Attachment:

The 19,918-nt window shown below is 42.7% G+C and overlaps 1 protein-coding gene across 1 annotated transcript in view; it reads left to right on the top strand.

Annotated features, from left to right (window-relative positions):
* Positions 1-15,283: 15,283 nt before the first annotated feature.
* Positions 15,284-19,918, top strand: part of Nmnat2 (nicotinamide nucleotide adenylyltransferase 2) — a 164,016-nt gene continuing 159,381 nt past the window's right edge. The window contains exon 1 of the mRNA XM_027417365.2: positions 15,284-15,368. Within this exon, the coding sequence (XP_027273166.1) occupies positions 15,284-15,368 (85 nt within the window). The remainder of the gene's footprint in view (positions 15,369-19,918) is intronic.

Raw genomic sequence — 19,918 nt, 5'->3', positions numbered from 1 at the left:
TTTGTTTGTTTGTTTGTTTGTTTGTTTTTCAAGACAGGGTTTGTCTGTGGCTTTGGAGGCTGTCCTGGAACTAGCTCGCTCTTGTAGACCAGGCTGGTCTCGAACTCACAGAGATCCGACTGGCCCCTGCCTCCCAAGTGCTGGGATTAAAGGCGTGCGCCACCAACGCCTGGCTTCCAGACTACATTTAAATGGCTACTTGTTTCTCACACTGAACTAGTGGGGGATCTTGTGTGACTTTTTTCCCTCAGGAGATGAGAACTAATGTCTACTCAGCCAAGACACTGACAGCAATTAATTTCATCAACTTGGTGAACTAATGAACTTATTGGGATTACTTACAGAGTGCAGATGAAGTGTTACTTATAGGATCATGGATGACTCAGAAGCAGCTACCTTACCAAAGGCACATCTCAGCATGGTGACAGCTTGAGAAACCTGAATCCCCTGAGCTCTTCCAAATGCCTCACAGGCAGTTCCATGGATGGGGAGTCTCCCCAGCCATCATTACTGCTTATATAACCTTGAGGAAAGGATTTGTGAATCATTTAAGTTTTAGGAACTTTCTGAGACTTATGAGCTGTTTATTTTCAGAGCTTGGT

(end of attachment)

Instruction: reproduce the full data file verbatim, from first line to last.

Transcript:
The 19,918-nt window shown below is 42.7% G+C and overlaps 1 protein-coding gene across 1 annotated transcript in view; it reads left to right on the top strand.

Annotated features, from left to right (window-relative positions):
* Positions 1-15,283: 15,283 nt before the first annotated feature.
* Positions 15,284-19,918, top strand: part of Nmnat2 (nicotinamide nucleotide adenylyltransferase 2) — a 164,016-nt gene continuing 159,381 nt past the window's right edge. The window contains exon 1 of the mRNA XM_027417365.2: positions 15,284-15,368. Within this exon, the coding sequence (XP_027273166.1) occupies positions 15,284-15,368 (85 nt within the window). The remainder of the gene's footprint in view (positions 15,369-19,918) is intronic.

Raw genomic sequence — 19,918 nt, 5'->3', positions numbered from 1 at the left:
TTTGTTTGTTTGTTTGTTTGTTTGTTTTTCAAGACAGGGTTTGTCTGTGGCTTTGGAGGCTGTCCTGGAACTAGCTCGCTCTTGTAGACCAGGCTGGTCTCGAACTCACAGAGATCCGACTGGCCCCTGCCTCCCAAGTGCTGGGATTAAAGGCGTGCGCCACCAACGCCTGGCTTCCAGACTACATTTAAATGGCTACTTGTTTCTCACACTGAACTAGTGGGGGATCTTGTGTGACTTTTTTCCCTCAGGAGATGAGAACTAATGTCTACTCAGCCAAGACACTGACAGCAATTAATTTCATCAACTTGGTGAACTAATGAACTTATTGGGATTACTTACAGAGTGCAGATGAAGTGTTACTTATAGGATCATGGATGACTCAGAAGCAGCTACCTTACCAAAGGCACATCTCAGCATGGTGACAGCTTGAGAAACCTGAATCCCCTGAGCTCTTCCAAATGCCTCACAGGCAGTTCCATGGATGGGGAGTCTCCCCAGCCATCATTACTGCTTATATAACCTTGAGGAAAGGATTTGTGAATCATTTAAGTTTTAGGAACTTTCTGAGACTTATGAGCTGTTTATTTTCAGAGCTTGGT